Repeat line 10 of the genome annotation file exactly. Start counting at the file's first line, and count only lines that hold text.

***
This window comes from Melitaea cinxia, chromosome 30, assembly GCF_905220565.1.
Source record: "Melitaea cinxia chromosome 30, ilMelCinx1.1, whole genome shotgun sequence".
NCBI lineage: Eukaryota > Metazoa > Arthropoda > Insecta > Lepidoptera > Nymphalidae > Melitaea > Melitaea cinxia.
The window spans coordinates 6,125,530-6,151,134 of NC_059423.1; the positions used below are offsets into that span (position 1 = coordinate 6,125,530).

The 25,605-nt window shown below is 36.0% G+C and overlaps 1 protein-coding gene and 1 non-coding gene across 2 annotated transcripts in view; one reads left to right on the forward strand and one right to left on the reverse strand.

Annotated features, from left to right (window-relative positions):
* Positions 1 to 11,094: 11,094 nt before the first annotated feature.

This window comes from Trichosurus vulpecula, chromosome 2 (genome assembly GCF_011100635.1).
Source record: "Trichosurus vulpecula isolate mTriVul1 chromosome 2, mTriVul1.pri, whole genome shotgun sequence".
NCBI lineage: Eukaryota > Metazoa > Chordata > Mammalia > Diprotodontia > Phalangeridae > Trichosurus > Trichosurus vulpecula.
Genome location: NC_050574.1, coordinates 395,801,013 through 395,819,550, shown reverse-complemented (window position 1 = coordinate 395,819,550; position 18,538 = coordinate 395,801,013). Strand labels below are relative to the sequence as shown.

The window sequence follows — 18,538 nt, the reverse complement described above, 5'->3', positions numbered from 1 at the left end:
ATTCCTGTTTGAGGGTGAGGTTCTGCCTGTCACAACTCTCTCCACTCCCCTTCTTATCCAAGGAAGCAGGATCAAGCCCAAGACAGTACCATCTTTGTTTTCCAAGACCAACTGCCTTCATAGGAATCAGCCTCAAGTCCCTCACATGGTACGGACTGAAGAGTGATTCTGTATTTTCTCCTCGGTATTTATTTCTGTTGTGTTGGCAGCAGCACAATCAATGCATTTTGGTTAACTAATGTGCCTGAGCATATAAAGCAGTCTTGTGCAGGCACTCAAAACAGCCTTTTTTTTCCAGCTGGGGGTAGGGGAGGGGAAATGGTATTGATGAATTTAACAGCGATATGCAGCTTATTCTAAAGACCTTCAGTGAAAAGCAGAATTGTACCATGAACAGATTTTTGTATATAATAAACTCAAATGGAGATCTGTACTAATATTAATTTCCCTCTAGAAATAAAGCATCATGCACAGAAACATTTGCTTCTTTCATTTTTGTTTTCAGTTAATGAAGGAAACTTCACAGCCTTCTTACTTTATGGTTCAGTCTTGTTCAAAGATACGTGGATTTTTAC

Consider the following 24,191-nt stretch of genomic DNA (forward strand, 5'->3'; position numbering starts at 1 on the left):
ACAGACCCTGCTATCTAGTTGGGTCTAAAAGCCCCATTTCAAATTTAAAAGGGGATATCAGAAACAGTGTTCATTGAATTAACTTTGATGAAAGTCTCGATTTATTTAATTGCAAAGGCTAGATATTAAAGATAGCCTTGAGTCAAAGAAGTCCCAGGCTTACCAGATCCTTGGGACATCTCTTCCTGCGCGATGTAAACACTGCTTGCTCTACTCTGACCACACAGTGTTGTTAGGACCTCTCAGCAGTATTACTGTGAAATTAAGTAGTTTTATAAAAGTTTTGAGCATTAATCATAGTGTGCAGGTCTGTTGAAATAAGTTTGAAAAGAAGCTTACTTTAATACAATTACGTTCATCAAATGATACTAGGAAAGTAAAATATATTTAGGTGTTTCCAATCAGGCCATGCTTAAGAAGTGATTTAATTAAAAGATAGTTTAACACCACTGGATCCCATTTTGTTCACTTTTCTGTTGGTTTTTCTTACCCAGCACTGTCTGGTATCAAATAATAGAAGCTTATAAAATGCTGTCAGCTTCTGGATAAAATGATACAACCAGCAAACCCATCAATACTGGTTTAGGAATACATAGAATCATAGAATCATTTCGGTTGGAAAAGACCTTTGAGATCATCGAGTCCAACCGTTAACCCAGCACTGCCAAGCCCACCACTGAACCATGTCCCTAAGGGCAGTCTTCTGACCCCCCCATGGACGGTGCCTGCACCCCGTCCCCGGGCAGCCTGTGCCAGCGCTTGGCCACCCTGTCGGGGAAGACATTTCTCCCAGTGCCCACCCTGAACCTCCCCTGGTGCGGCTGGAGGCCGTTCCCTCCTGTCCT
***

NCBI lineage: Eukaryota > Metazoa > Chordata > Mammalia > Diprotodontia > Phalangeridae > Trichosurus > Trichosurus vulpecula.